This is the problem: that we trust in ourselves that we are righteous, and regard others with contempt (v.9). And it’s so easy to do! It’s so easy to divide humanity into groups, to decide who are the “good guys” and who are the “bad guys,” to draw a line between who’s “in” and who’s “out,” between who is acceptable and who isn’t. And the minute we make these distinctions, we align ourselves with the Pharisee.
Over here is the Publican – a tax collector and a sinner, a traitor to his own people. He knows he is hated and despised – and not without cause, because he is an instrument of oppression, a collaborator with the Roman occupiers, and ritually unclean. “Tax collectors are not merely ‘misunderstood,’” writes David Schnasa Jacobsen, “they are on the wrong side religiously, politically and economically.” (New Proclamation, Year C, 2007)
The Tax collector doesn’t dare to lift his eyes to heaven. He has no means by which to claim righteousness. He has done nothing of merit; in fact, he has done much to offend God. He doesn’t try to rationalize his actions or justify himself. He feels the weight of his guilt, and he throws himself on the mercy of God. “God, be merciful to me, a sinner” (v.13)
“I tell you,” Jesus says, “this man went down to his home justified rather than the other” (v.14).
Ralph Waldo Emerson once said, “A great man is always willing to be little.” Jesus says, “All who exalt themselves will be humbled, but all who humble themselves will be exalted” (v.14).
The difference between these two prayers is that the prayer of the tax collector is addressed to God and God alone; it is an open and honest prayer, seeking nothing but the mercy of God. The Pharisee’s prayer is different: though it may be spoken to God, it is really about the Pharisee himself. And it is about him, in comparison to the one who stands afar off. It is a prayer of self-justification, and its tone is one of condescension.
Most of us will invoke almost anything to justify ourselves before others. We drop into our conversations little references to our background, our accomplishments, our children, our good works, our education, our financial status, our political views, our religious practice, our extensive knowledge, our athletic prowess, our important work, our up-scale neighborhood… I suspect we do this, in part, because society is relentless in demanding proofs and justifications from us, and it’s easy to take the bait.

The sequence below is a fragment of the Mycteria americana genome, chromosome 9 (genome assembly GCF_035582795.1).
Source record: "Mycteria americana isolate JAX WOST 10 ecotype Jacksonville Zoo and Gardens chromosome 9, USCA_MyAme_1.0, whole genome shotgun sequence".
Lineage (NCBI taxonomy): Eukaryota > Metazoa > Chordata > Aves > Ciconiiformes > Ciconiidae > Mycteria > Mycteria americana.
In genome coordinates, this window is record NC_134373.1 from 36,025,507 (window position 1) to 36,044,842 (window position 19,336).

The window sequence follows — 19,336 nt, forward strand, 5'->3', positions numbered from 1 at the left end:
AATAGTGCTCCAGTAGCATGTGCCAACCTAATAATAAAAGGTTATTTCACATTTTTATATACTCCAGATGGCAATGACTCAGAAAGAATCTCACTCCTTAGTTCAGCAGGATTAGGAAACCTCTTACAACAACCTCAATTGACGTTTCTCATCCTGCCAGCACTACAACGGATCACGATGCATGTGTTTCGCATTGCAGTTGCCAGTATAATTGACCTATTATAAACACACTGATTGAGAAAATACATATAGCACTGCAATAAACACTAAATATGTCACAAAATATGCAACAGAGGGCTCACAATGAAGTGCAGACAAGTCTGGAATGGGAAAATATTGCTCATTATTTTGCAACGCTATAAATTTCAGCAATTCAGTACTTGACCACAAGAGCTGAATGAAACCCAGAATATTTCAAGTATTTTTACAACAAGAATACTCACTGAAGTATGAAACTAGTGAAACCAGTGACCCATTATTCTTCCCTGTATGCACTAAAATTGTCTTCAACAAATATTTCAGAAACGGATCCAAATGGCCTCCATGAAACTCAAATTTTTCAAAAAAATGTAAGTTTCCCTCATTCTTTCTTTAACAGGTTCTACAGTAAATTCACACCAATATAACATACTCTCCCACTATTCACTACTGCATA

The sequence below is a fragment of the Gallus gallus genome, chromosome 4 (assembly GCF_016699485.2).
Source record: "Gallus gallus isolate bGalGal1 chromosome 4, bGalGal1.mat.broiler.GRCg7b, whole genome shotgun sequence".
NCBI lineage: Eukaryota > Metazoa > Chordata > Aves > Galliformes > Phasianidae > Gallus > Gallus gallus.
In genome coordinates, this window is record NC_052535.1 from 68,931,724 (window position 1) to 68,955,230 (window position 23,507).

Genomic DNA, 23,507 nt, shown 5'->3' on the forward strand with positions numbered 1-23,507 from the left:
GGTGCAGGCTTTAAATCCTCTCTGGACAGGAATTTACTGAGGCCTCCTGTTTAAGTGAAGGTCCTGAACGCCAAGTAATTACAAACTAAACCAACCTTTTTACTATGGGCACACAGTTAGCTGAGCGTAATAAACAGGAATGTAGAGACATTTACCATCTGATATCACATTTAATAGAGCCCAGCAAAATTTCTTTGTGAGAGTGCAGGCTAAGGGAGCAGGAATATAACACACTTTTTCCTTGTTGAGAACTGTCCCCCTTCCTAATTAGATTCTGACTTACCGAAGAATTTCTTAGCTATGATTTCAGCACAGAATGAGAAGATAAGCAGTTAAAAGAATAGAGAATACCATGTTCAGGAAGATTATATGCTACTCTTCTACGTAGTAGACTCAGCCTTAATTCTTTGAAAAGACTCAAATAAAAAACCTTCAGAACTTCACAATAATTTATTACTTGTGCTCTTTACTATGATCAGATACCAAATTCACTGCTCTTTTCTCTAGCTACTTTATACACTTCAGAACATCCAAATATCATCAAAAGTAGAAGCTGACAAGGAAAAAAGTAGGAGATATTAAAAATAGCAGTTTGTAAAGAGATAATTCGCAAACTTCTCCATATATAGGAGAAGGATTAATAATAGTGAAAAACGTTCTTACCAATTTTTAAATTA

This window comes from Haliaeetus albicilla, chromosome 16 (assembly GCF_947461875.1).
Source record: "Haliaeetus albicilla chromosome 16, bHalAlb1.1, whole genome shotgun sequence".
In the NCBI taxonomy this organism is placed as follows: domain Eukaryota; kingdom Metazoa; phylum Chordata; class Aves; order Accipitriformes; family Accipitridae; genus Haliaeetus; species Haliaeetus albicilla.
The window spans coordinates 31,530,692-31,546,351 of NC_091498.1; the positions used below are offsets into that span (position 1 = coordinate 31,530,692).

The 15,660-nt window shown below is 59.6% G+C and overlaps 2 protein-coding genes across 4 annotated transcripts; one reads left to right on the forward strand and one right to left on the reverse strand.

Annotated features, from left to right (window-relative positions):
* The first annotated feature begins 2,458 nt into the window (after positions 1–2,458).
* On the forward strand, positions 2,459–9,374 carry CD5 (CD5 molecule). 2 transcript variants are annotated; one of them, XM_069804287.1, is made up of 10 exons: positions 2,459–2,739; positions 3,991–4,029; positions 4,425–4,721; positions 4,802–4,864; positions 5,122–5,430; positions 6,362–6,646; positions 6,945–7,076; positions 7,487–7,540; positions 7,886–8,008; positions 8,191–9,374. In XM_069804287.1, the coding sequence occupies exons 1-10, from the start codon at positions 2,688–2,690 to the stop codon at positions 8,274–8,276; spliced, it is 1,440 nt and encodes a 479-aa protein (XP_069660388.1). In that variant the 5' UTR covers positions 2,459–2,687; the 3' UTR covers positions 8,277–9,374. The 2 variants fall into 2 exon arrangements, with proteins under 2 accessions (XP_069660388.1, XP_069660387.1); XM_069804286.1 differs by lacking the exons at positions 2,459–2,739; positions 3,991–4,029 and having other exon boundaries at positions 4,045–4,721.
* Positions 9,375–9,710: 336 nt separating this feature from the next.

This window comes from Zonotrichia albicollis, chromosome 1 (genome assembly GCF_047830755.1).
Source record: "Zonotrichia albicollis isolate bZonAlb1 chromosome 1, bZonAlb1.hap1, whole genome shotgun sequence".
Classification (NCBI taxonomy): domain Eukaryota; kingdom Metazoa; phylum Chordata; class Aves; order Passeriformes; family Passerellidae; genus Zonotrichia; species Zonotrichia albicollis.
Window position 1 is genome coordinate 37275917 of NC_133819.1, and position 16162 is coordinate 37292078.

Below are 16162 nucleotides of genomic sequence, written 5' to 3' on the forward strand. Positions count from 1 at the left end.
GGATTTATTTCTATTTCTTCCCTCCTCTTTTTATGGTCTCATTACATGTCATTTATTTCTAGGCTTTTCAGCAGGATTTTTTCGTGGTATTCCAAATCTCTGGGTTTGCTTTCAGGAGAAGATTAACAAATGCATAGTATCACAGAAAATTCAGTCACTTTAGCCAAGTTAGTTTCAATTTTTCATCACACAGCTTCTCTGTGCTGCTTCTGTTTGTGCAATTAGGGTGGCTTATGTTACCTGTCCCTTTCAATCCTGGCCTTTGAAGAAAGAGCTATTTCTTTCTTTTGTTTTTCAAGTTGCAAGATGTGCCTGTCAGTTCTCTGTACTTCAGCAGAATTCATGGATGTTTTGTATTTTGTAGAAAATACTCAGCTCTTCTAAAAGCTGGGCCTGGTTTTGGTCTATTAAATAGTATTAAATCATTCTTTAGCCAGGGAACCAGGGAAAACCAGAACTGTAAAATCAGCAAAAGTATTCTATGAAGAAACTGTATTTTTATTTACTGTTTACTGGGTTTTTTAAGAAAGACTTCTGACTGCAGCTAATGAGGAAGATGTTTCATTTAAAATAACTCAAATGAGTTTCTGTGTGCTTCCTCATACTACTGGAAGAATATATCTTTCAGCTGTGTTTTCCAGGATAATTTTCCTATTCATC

“As long as we continue to live as if we are what we do, what we have, and what other people think about us,” writes Henri Nouwen, “we will remain filled with judgments, opinions, evaluations, and condemnations. We will remain addicted to putting people and things in their ‘right’ place.” These two things are closely linked: self-justification and contempt for others.
But self-justification doesn’t work, and it isn’t necessary, because in truth, God accepts us just the way we are. Period.
This Pharisee and this tax collector can stand together on common ground if they both will see that their hope is not in themselves, but in God. We can stand on common ground with all manner of people if we will see that we are united in our desperate need for God. When we acknowledge our need for God and our oneness with all humanity, we no longer need to justify ourselves. We will be able to drop all comparisons with others. And we will begin to enter into the “freedom of the children of God” who know that their righteousness depends not on what they have done for God, but what God has done for them. This is the foundation of the gift of humility, to recognize that God is God, and that we are not God.
“What makes humility so desirable,” writes 20th century British author Monica Baldwin, “is the marvelous thing it does to us; it creates in us a capacity for the closest possible intimacy with God.” The tax collector found this intimacy; the Pharisee did not.
Do you see yourself in this Pharisee? Are you upright, respectable, and perhaps a bit self-righteous? Or do you see yourself in this tax collector – more of an outcast, with little to be proud of? Either way, you stand before God as one in need of mercy. Either way, the only One who can save you is God.
Permit me to close with a prayer of Mother Teresa of Calcutta.
Let us pray.
Deliver me, O Jesus,
From the desire of being loved,
From the desire of being extolled,
From the desire of being honored,
From the desire of being praised,
From the desire of being preferred,
From the desire of being consulted,
From the desire of being approved,
From the desire of being popular,
From the fear of being humiliated,
From the fear of being despised,
From the fear of suffering rebukes,
From the fear of being forgotten,
From the fear of being wronged,
From the fear of being ridiculed,
From the fear of being suspected.
(A Simple Path, p.37)